Culminating Project Title
Date of Award
Culminating Project Type
Educational Administration and Leadership, K-12: Ed.D.
Educational Administration and Higher Education
School of Education
Dr. James Johnson
Dr. Kim Hiel
Dr. Frances Kayona
Dr. Amy Young
Creative Commons License
This work is licensed under a Creative Commons Attribution-Noncommercial-No Derivative Works 4.0 License.
Keywords and Subject Headings
English Learners, Multilingual Learners, Best Practices, High Language Growth, English Learner best practice, English Learner strategies
Multilingual learners are K-12 students who speak an additional language to English and have been screened and identified as “lack[ing] the necessary English skills to participate fully in academic classes taught in English” (Minnesota Statute 124D.59, subd. 2). With all of the variability in multilingual learners, the multilingual learner population is the fastest-growing population of public school students in the US (McKeon, 2005). In the fall of 2016, 4.9 million students in the United States were identified as multilingual learners, which is 9.6 percent of the total US student population (US Department of Education, 2019). In Minnesota during the 2017-2018 school year, 73,128 students, or 8.5 percent identified as English learners (Minnesota Department of Education, 2019).
There is a legal and legislative history that exists both nationally and within Minnesota in support of multilingual learners and equitable education rights (Scanlan & López, 2015). In Minnesota, all school districts enrolling multilingual learners must implement an educational program that meets the linguistic needs of the students (Minn. Stat. § 124D.61, 2018). Though language programs are critical to the success of multilingual learners, school and district leadership is second only to classroom teaching as a major influence on student learning (Leithwood, Day, Sammons, Harris, & Hopkins, 2006).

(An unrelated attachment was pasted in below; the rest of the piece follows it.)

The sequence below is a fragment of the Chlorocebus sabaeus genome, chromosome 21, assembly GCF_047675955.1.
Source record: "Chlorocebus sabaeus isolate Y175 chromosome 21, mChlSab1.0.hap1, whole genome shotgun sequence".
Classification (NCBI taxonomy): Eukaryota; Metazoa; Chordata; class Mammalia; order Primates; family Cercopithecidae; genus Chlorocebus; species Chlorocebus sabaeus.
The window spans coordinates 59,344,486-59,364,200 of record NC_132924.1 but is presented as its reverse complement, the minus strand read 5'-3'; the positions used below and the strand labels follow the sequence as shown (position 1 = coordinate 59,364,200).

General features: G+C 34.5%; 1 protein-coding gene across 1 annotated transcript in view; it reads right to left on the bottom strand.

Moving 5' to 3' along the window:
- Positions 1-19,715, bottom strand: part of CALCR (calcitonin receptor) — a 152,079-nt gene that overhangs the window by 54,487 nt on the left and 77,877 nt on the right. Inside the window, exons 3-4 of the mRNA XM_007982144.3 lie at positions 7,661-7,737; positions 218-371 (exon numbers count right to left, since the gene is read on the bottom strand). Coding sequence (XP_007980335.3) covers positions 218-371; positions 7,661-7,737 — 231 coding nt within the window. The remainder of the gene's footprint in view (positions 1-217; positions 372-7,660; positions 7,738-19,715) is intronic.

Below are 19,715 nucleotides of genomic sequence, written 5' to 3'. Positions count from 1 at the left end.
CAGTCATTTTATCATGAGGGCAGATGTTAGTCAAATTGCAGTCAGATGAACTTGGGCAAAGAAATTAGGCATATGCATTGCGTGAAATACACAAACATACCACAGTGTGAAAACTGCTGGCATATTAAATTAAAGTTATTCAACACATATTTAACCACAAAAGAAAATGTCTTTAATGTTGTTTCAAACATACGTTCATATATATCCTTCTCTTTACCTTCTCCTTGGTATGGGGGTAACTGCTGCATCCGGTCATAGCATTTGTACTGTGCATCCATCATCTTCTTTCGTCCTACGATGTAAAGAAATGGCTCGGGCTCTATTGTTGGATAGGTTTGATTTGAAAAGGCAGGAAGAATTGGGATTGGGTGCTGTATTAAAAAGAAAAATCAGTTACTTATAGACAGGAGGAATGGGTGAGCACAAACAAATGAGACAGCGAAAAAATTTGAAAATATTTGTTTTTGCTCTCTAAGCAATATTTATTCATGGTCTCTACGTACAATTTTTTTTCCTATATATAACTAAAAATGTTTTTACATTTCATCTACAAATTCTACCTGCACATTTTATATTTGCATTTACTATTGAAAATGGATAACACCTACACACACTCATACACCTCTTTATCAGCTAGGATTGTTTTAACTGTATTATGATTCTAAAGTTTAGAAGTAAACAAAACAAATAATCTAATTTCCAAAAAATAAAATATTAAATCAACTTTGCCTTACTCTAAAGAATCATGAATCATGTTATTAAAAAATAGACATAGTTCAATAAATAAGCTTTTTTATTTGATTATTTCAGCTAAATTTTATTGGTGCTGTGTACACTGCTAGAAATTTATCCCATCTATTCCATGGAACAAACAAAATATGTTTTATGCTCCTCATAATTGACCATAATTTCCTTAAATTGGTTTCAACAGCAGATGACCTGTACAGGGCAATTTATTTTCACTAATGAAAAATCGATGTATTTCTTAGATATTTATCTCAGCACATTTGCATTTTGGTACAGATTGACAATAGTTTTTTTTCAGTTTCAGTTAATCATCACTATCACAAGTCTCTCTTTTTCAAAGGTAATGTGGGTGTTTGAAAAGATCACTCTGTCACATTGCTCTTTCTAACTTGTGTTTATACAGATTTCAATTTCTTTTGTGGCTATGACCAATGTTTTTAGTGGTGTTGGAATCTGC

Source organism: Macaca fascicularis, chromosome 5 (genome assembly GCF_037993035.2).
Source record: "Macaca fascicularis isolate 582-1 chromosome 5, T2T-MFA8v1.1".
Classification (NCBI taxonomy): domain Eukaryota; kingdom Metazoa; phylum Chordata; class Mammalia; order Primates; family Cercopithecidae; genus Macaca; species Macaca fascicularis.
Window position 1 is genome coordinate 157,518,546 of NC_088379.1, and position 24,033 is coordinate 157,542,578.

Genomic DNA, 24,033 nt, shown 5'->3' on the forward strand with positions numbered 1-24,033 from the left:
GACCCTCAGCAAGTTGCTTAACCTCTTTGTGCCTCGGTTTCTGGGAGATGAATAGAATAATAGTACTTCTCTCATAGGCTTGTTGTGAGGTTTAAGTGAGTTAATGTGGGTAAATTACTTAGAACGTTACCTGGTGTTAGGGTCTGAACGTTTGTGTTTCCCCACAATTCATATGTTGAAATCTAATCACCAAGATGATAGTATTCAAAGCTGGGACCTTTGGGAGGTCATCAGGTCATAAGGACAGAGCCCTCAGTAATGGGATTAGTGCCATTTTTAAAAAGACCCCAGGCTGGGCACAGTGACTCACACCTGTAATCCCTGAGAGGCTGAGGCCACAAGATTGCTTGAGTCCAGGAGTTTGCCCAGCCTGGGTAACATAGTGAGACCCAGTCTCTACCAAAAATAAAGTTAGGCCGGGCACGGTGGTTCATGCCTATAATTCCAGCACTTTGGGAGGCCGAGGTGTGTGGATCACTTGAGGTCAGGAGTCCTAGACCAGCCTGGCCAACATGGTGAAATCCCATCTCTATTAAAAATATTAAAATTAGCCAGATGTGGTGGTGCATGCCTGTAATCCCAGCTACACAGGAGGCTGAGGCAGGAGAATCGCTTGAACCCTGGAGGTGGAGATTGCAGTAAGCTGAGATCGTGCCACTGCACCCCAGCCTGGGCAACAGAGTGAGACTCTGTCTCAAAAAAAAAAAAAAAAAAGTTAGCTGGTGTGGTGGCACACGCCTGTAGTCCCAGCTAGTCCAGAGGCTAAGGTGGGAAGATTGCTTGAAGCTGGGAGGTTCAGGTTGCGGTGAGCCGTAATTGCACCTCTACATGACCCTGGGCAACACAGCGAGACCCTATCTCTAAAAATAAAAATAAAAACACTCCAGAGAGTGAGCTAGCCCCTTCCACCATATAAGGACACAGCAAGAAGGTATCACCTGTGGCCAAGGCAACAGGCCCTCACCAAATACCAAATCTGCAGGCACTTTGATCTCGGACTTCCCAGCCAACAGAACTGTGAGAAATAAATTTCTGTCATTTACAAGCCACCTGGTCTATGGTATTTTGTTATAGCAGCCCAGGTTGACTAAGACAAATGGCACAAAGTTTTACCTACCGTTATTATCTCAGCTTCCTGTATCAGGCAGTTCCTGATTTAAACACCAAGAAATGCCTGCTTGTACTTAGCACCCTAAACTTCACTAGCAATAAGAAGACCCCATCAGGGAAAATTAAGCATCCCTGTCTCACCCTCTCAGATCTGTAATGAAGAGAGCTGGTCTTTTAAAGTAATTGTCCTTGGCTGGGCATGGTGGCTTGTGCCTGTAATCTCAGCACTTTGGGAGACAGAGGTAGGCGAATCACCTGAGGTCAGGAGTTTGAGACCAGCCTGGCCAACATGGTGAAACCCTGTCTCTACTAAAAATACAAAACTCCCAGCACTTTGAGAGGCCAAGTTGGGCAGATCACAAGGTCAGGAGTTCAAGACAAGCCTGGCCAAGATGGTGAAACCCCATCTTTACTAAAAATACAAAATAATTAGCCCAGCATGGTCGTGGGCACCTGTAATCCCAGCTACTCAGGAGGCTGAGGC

The study aimed to address the limited research on best practices of Minnesota schools with higher than average multilingual learner language growth as measured by language development assessments. The mixed methods study examined the common practices of leaders in schools identified under ESSA as achieving high language growth through qualitative and quantitative data from school administrators and multilingual program coordinators/lead teachers from four elementary schools in Minnesota. This data was evaluated using the Elfers and Stritikus (2014) framework of multilingual learner programming. It also identified the barriers encountered by the schools in implementing multilingual learner programs.
Findings suggested that the most utilized programming components with the highest average implementation were: Professional development targets classroom teachers, Support data-based discussions of individual student progress, and Use data to identify areas for improvement. Commonalities outside of the Elfers and Stritikus framework included building relationships, communication, focus on writing, pull-out instruction, asset-based inclusion, and administrator support and knowledge of multilingual programs. Differences between school practices included common curriculums, focused core instruction, multilingual teachers being multilingual learners, and personalized learning. The main barriers identified by participants were around time, funding/staffing, bias, and the strategies to overcome the barriers centered on intentionality and advocacy.
Anderson, Gwen Rosha, "Schools to Learn From: Lessons From Minnesota Schools With High English Learner Language Growth" (2020). Culminating Projects in Education Administration and Leadership. 70.